Like most fairies, Margot fairies vary a lot in appearance, appearing as both young and old women as well as animals. They spend part of their time as snakes, both willingly and against their will, in which form they are most vulnerable. They possess considerable magical powers, dance in circles at night, haunt dolmens, swap babies with voracious changelings, and flee religious symbols.  Sometimes a Margot would take a fancy to a handsome young shepherd and choose to keep him in a cave for herself. In those cases time itself would seem to slow down, such were the pleasures that the fairy offered.

Margot fairies happily care for the livestock of their neighbors, even going so far as to feed them in the caverns while their owners were away. The Margot’s own livestock remained in the caves, emerging only to feed. On the other hand, hungry Margot fairies will tear a cow to pieces and devour it, only to restore it to life by the next morning, missing only any pieces that had been eaten by humans during the feast.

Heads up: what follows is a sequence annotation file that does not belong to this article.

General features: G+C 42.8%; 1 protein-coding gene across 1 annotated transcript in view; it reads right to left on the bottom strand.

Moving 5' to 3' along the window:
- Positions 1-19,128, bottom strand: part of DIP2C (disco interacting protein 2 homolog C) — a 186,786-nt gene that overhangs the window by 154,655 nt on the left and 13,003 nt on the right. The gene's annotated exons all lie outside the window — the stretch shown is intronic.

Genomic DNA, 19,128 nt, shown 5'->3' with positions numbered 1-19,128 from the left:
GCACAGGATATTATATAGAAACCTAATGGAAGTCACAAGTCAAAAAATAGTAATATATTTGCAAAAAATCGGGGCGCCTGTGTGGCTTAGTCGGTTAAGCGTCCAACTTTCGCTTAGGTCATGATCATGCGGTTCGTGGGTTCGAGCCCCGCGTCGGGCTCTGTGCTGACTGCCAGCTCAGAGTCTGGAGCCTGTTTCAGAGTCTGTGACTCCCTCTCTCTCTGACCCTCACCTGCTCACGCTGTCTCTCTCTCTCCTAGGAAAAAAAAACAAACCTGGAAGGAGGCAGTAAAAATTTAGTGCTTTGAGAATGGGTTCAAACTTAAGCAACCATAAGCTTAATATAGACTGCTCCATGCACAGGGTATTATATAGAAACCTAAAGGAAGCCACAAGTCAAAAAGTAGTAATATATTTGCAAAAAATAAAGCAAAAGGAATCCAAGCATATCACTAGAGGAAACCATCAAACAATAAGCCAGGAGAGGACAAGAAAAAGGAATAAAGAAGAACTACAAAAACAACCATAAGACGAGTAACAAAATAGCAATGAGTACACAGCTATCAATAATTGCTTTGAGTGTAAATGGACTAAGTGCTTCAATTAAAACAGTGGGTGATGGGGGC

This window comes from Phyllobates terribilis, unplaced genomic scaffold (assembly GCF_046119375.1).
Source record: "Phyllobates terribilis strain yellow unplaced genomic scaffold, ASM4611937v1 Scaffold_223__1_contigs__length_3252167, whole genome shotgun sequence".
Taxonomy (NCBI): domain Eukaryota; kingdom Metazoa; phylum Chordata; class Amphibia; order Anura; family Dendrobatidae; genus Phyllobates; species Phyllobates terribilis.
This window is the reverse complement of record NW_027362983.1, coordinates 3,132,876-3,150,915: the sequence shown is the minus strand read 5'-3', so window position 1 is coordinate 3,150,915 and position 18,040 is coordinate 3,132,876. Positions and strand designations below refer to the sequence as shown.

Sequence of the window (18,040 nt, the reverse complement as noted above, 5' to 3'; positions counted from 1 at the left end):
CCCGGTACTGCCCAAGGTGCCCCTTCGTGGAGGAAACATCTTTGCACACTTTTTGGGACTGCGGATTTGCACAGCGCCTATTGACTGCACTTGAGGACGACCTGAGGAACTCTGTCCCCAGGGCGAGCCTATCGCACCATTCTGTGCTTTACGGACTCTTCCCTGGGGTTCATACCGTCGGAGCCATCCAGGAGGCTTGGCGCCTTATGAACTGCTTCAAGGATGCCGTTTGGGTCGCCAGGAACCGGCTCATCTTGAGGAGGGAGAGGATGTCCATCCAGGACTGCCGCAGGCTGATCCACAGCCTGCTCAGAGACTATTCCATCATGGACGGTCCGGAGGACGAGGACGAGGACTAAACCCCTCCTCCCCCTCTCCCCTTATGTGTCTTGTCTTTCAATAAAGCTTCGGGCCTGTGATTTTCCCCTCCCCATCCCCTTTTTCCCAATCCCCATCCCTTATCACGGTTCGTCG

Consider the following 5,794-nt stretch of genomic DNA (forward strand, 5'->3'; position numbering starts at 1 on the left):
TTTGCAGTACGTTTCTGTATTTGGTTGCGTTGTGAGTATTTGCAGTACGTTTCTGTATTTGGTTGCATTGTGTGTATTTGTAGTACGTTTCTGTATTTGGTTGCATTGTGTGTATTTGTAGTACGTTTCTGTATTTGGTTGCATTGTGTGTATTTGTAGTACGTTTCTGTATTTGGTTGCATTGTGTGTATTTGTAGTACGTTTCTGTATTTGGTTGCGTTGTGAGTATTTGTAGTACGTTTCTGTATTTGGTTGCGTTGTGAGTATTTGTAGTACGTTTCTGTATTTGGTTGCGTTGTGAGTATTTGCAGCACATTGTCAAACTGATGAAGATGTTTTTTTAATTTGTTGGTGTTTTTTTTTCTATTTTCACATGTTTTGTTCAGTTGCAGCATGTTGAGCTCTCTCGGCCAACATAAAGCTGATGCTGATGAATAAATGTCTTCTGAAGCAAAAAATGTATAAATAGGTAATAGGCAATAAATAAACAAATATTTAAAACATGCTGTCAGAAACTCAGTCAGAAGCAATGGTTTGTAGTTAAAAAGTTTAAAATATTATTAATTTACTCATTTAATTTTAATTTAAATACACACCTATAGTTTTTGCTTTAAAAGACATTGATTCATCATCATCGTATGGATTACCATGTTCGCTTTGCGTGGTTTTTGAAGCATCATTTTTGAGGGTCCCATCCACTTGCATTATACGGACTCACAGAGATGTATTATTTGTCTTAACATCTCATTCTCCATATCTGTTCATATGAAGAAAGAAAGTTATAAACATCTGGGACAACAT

Margot fairies are often the guardians of fabulous riches. They will handsomely reward those who aid them, and punish any who take advantage of their generosity. If they tell you to take a certain amount of treasure and no more than that, you would be wise to follow their instructions to the letter. One man who took more gold from the Crokélien Hill fairies than he was instructed to had his son taken away from him, never to be seen again.

Other gifts of the Margot are more prosaic. They will offer piping hot loaves of bread to the hungry – loaves that never get smaller, no matter how many slices are cut from them. But if a piece is offered to someone else deemed unworthy by the fairies, the loaf will no longer regenerate.